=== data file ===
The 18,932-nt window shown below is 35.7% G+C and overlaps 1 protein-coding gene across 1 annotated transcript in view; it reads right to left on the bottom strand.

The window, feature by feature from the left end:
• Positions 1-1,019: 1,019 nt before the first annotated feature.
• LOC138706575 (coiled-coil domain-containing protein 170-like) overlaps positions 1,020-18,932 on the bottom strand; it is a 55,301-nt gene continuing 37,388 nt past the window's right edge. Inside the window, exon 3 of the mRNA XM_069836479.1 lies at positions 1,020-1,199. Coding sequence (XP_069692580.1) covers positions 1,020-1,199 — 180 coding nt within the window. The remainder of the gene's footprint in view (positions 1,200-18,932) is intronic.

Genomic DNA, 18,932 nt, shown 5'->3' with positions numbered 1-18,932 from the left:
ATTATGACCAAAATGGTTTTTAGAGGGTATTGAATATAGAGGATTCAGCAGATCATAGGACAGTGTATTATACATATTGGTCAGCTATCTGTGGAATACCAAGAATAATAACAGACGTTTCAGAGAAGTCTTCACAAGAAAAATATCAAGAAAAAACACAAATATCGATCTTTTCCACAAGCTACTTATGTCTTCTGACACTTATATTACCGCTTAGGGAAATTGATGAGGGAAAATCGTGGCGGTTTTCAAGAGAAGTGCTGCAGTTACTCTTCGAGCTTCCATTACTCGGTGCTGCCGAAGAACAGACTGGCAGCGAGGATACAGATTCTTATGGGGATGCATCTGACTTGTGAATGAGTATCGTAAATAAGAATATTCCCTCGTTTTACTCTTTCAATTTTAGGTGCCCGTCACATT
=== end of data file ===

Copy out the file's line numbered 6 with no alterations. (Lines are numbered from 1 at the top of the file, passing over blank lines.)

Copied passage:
ATTATGACCAAAATGGTTTTTAGAGGGTATTGAATATAGAGGATTCAGCAGATCATAGGACAGTGTATTATACATATTGGTCAGCTATCTGTGGAATACCAAGAATAATAACAGACGTTTCAGAGAAGTCTTCACAAGAAAAATATCAAGAAAAAACACAAATATCGATCTTTTCCACAAGCTACTTATGTCTTCTGACACTTATATTACCGCTTAGGGAAATTGATGAGGGAAAATCGTGGCGGTTTTCAAGAGAAGTGCTGCAGTTACTCTTCGAGCTTCCATTACTCGGTGCTGCCGAAGAACAGACTGGCAGCGAGGATACAGATTCTTATGGGGATGCATCTGACTTGTGAATGAGTATCGTAAATAAGAATATTCCCTCGTTTTACTCTTTCAATTTTAGGTGCCCGTCACATT